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China’s state news agency reports jailed Nobel laureate’s death

July 13, 2017

China’s state news agency reported in English the death of dissident Nobel Peace Prize laureate Liu Xiaobo on Thursday, marking the first time Xinhua has mentioned him since his hospitalisation.

But the news of the 61-year-old democracy activist’s death from liver cancer while in custody remained absent from Xinhua’s main Chinese service more than an hour after it was published on the English-language wire.

An urgent single-paragraph report recalled that Liu was “convicted of subversion of state power” in 2009 but it makes no mention of his Nobel prize.

Chinese authorities tightly controlled information about Liu’s condition after disclosing last month that he was released on medical parole following a diagnosis of late-stage liver cancer.

The hospital where he received treatment, the First Hospital of China Medical University in the northeastern city of Shenyang, was heavily guarded and his family members had barely any contact with the outside world.

Following the initial announcement from the website of the Shenyang legal bureau, Xinhua as well as the state-run China Daily and Global Times newspapers published reports in English.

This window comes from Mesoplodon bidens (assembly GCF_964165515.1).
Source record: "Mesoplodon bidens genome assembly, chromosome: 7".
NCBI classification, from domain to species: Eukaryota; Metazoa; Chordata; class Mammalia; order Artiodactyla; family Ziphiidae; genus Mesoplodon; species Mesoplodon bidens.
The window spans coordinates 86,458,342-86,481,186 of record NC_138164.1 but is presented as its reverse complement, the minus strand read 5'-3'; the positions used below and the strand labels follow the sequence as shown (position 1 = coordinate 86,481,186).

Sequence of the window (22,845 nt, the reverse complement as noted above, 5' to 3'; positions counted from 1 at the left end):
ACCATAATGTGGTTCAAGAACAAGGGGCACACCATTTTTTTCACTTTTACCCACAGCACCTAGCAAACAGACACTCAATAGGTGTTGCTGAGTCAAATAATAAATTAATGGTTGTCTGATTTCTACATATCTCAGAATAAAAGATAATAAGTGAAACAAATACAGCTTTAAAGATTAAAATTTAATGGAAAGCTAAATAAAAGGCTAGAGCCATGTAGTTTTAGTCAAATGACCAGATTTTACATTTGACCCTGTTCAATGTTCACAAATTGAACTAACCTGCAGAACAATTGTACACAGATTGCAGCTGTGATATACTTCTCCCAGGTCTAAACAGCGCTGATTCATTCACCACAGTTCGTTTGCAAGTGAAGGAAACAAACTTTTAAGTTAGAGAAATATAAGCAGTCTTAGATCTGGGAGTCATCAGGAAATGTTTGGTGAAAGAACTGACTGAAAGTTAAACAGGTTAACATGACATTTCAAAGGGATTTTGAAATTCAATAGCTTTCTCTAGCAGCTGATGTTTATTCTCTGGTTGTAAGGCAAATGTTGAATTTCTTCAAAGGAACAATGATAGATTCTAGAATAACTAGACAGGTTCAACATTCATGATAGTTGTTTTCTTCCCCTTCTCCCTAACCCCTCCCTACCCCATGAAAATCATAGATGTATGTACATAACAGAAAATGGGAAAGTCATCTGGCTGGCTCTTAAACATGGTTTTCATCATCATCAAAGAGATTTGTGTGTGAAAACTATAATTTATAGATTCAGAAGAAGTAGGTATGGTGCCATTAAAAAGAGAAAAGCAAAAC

The Chinese internet censors nearly all mentions of the dissident, who spent decades in and out of detention.

He was arrested in 2008 after co-writing Charter 08, a bold petition that called for the protection of basic human rights and reform of China’s one-party Communist system.

A search of Xinhua’s archives from the last two decades produces zero Chinese-language reports mentioning Liu.

Prior to Thursday’s death announcement, Xinhua’s English wire had only mentioned him twice, both times in relation to China’s ties with Norway.

“China-Norway relations deteriorated since the Oslo-based Nobel Committee conferred the 2010 Nobel Peace Prize on convicted Chinese criminal Liu Xiaobo,” read a story in April.

The Global Times, which has published editorials asking the West to not “politicise” Liu’s treatment, did not mention his Nobel in its latest report.

China Daily noted the prize with the caveat that “China considers the award reflects poorly on the Nobel Committee, as Liu was convicted of criminal acts against the State before the prize was announced.”

Dispatches from AFP concerning freedom of information, censorship and news coverage in regions where independent media is under threat.